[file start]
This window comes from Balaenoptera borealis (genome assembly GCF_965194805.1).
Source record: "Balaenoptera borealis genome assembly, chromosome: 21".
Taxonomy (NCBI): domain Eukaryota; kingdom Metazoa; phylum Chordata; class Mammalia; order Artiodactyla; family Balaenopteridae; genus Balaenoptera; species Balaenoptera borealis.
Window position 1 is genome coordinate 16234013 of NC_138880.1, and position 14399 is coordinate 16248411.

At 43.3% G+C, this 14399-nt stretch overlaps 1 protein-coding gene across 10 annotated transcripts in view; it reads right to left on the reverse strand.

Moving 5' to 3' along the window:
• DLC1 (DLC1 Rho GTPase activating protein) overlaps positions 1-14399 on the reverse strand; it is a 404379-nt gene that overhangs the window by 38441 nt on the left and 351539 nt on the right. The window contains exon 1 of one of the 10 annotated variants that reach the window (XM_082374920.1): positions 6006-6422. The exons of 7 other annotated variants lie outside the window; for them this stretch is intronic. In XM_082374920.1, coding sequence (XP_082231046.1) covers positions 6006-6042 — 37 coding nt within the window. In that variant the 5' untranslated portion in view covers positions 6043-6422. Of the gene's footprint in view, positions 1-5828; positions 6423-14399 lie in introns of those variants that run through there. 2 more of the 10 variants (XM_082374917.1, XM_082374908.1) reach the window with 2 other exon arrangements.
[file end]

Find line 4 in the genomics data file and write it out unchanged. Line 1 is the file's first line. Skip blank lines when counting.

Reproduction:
Window position 1 is genome coordinate 16234013 of NC_138880.1, and position 14399 is coordinate 16248411.